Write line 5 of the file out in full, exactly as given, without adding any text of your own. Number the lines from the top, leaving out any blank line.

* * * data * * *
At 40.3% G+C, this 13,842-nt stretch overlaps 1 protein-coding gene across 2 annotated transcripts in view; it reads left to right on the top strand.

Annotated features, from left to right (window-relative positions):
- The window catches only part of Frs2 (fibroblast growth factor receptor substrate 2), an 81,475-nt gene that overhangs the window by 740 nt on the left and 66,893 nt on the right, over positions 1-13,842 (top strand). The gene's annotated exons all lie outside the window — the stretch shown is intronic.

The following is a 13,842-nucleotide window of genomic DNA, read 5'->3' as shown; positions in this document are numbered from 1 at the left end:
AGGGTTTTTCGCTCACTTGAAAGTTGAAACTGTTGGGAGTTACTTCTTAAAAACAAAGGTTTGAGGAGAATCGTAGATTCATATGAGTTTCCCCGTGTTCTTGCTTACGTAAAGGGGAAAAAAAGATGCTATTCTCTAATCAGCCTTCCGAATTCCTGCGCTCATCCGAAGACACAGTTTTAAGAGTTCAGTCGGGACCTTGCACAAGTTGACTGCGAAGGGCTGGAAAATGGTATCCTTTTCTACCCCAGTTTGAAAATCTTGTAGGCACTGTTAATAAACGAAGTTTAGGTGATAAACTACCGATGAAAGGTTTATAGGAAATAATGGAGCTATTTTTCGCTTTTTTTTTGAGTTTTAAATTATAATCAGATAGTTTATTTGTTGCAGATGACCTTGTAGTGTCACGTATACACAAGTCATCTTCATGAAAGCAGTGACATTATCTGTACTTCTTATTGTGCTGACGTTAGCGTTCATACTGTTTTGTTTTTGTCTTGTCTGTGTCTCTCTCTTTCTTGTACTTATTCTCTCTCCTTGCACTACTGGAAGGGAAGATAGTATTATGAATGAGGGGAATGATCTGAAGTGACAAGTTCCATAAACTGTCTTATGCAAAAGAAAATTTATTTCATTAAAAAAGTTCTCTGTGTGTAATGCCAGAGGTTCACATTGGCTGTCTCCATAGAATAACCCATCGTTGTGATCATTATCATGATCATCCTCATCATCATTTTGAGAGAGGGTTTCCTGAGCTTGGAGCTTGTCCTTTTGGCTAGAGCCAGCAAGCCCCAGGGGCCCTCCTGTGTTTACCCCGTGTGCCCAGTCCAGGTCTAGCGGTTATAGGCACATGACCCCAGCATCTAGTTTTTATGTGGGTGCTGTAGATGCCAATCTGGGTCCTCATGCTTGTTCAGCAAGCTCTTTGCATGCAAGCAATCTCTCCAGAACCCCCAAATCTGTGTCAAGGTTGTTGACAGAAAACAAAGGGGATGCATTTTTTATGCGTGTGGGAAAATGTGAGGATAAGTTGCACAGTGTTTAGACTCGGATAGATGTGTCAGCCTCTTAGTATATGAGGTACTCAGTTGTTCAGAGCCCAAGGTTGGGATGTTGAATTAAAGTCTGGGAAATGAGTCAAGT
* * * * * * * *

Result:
AGGGTTTTTCGCTCACTTGAAAGTTGAAACTGTTGGGAGTTACTTCTTAAAAACAAAGGTTTGAGGAGAATCGTAGATTCATATGAGTTTCCCCGTGTTCTTGCTTACGTAAAGGGGAAAAAAAGATGCTATTCTCTAATCAGCCTTCCGAATTCCTGCGCTCATCCGAAGACACAGTTTTAAGAGTTCAGTCGGGACCTTGCACAAGTTGACTGCGAAGGGCTGGAAAATGGTATCCTTTTCTACCCCAGTTTGAAAATCTTGTAGGCACTGTTAATAAACGAAGTTTAGGTGATAAACTACCGATGAAAGGTTTATAGGAAATAATGGAGCTATTTTTCGCTTTTTTTTTGAGTTTTAAATTATAATCAGATAGTTTATTTGTTGCAGATGACCTTGTAGTGTCACGTATACACAAGTCATCTTCATGAAAGCAGTGACATTATCTGTACTTCTTATTGTGCTGACGTTAGCGTTCATACTGTTTTGTTTTTGTCTTGTCTGTGTCTCTCTCTTTCTTGTACTTATTCTCTCTCCTTGCACTACTGGAAGGGAAGATAGTATTATGAATGAGGGGAATGATCTGAAGTGACAAGTTCCATAAACTGTCTTATGCAAAAGAAAATTTATTTCATTAAAAAAGTTCTCTGTGTGTAATGCCAGAGGTTCACATTGGCTGTCTCCATAGAATAACCCATCGTTGTGATCATTATCATGATCATCCTCATCATCATTTTGAGAGAGGGTTTCCTGAGCTTGGAGCTTGTCCTTTTGGCTAGAGCCAGCAAGCCCCAGGGGCCCTCCTGTGTTTACCCCGTGTGCCCAGTCCAGGTCTAGCGGTTATAGGCACATGACCCCAGCATCTAGTTTTTATGTGGGTGCTGTAGATGCCAATCTGGGTCCTCATGCTTGTTCAGCAAGCTCTTTGCATGCAAGCAATCTCTCCAGAACCCCCAAATCTGTGTCAAGGTTGTTGACAGAAAACAAAGGGGATGCATTTTTTATGCGTGTGGGAAAATGTGAGGATAAGTTGCACAGTGTTTAGACTCGGATAGATGTGTCAGCCTCTTAGTATATGAGGTACTCAGTTGTTCAGAGCCCAAGGTTGGGATGTTGAATTAAAGTCTGGGAAATGAGTCAAGT